Archive for May, 2011
We asked them about how they spend time with the iPad, and the results are below. This is the second time we surveyed readers on iPad usage. The last time we did it was in November.
Since November, Apple has sold well over 10 million iPads, so it’s interesting to see how behavior with the iPad is changing. Video, gaming, and general app usage is all up since our last survey.
We’ll have the full results of our survey tomorrow, so stay tuned for that.
In our survey of iPad users, we asked which computing device is used primarily for “personal computing.” Our readers say they spend the largest percent of their personal computing time with the iPad.
This makes sense, since the iPad is a very casual computer, designed for surfing the web, playing games and other personal activities.
For more from our survey, click here →
To some of you this will be totally elementary, but it’s still good to get a refresh.
Via a Deutsche Bank report, here’s a breakdown of bank revenues based on the industry average.
Obviously, the biggest source of income is Net Interest Income.
Here’s Deutsche’s definition:
The largest component of a bank’s revenue is net interest income (NII)—which accounts for about 65% of revenues on average. NII is the dollar difference between the interest earned on a bank’s earning assets (i.e. loans, securities and other interest earning investments) and the funding cost of a bank’s liabilities—which consists of deposits and borrowings. NII is driven by volumes (i.e. assets) and spreads (net interest margin).
When Apple announced their digital subscription rules and locked down the iPad, publishers weren’t exactly rushing to bring their subscriptions over. And then all of a sudden Conde Nast, Hearst, and Time Inc brought their magazines to the iPad. What changed?
According to Forbes, the biggest hurdle for publishers wasn’t the 30% cut that Apple was going to take away from them, but rather the lack of information on the subscribers. They were worried that because users get to ‘opt in’ to giving up their personal information that nobody would do it. They were wrong. In fact, 50% of subscribers have been giving publishers their information.
Having that sort of basic subscriber info is necessary for publishers to do business. Now that they find Apple’s terms workable, it wouldn’t be a surprise to see more and more magazines come over to the iPad with agreeable deals. Which is a very good thing for people like me who prefer to read (and kill my eyes) on a screen. [Forbes]
While online to offline buying is growing rapidly, so is e-commerce, according to comScore’s latest data. The research company is reporting that online retail spending online retail spending reached $38 billion for the quarter, up 12 percent from a year ago. This is the sixth consecutive quarter of positive year-over-year growth and second consecutive quarter of double-digit growth rates, says comScore. Online retail spending reached a record $43.4 billion in the fourth quarter of 2010 (and during the holiday season), up 11 percent from the previous year
comScore says the 12 percent growth in the quarter was due to an increase in number of buyers (up 7 percent) and transactions per buyer (up 9 percent), but accompanied by a slight decline in dollars per transaction (down 4 percent). Additionally, one of the drivers of an increase in spending online is that online retailers are often offering lower price points than brick and mortar stores. And this quarter’s growth in e-commerce spending was roughly double that observed at offline retail.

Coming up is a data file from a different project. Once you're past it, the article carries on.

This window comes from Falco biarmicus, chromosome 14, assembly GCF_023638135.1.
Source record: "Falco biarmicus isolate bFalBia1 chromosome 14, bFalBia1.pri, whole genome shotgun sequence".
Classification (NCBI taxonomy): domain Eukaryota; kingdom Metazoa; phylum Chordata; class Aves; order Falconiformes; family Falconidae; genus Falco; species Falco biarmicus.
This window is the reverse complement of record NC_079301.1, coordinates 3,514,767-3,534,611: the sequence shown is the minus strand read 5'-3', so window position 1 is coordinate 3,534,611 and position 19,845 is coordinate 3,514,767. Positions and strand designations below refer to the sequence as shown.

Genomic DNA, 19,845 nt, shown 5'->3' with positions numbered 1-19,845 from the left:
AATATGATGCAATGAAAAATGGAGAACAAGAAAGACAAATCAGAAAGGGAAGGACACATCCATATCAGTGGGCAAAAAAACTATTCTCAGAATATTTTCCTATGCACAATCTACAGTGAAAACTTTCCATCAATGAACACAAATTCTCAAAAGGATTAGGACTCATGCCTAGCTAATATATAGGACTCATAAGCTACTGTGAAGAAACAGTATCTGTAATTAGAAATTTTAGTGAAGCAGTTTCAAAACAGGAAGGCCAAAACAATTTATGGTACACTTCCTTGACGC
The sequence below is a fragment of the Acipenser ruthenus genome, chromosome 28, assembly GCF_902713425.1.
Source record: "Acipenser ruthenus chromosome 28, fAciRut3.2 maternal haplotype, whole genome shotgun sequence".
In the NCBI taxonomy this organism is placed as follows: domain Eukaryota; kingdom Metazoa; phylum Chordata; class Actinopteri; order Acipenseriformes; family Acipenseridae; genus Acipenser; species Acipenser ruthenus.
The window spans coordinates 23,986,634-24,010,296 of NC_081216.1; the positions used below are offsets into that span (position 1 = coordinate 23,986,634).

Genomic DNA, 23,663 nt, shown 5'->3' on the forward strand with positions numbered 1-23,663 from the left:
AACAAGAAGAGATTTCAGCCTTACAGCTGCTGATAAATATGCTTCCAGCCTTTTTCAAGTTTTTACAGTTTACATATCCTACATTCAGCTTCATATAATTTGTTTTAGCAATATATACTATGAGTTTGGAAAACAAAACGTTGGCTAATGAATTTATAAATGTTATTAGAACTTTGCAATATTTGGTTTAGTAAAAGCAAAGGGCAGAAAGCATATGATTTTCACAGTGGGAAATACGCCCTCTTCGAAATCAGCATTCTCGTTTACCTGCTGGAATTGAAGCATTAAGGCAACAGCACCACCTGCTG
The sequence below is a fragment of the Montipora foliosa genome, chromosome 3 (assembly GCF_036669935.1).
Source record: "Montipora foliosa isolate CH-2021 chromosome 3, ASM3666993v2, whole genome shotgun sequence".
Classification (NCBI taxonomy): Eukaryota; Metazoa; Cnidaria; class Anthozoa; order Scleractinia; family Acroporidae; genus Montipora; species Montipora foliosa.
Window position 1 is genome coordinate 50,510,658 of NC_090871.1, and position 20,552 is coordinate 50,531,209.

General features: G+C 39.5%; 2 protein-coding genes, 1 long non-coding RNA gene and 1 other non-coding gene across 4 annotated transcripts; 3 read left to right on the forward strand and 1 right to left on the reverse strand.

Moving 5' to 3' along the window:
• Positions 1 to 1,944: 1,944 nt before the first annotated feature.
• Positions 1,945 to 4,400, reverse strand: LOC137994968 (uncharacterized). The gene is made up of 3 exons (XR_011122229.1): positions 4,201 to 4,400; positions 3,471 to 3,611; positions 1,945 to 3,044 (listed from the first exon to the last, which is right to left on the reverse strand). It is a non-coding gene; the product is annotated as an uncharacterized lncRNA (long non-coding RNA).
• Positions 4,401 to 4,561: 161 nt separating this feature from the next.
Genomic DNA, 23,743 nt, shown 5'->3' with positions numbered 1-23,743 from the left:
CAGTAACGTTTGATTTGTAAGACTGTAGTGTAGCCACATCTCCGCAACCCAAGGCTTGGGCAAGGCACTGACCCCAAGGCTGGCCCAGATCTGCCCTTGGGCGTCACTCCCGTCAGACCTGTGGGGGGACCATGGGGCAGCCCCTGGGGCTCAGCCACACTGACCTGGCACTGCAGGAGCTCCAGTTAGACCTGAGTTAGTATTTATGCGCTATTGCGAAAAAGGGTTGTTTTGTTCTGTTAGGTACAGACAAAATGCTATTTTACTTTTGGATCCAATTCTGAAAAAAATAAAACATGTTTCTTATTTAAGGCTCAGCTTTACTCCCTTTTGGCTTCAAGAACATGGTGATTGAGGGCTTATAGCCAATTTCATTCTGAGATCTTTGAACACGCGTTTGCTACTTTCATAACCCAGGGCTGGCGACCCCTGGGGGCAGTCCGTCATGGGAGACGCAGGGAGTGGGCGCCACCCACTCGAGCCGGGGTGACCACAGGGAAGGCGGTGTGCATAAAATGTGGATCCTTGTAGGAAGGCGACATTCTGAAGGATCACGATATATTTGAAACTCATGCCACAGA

The top-performing online product categories were: Video Games, Consoles & Accessories; Books & Magazines; Computers/Peripherals/PDAs; Consumer Electronics; and Computer Software (excl. PC Games). Spending in each of these categories grew at least 13 percent in first quarter from a year ago.
The top 25 online retailers accounted for 67.7 percent of dollars spent online, which is the same percentage as last year, which is good news for small and mid-sized online retailers.
comScore cautions that online spending could decreases if high gas prices continue to eat into discretionary spending, but it is good news for e-commerce sites, both big and small, that more consumers are looking to the web for shopping. While the holiday shopping season is still six months away, signs point to e-commerce spending reaching record levels once again.
Microsoft hired MarketTools to ask 1,268 people about how often they use particular forms of communication at work.
They found that every single form of communication is growing except for one: instant messaging.
Only 14% of IM users say they’re using it more than last year. 15% say they’re using it less. The rest say it’s stayed the same.
A lot of IM use is probably being replaced by instant communication on social networks — Facebook and Twitter — and SMS text messaging as people spend more time on their phones and less on their computer.
Microsoft downplayed this part of the survey — the company has big investments in IM for consumers (Windows Live Messenger) and corporations (Lync). Instead, Microsoft pointed out that email usage is growing, which shouldn’t surprise anybody who’s checked their inbox recently.
Dr. Augustine Fou is Digital Consigliere to marketing executives, advising them on digital strategy and Unified Marketing(tm). Dr Fou has over 17 years of in-the-trenches, hands-on experience, which enables him to provide objective, in-depth assessments of their current marketing programs and recommendations for improving business impact and ROI using digital insights.
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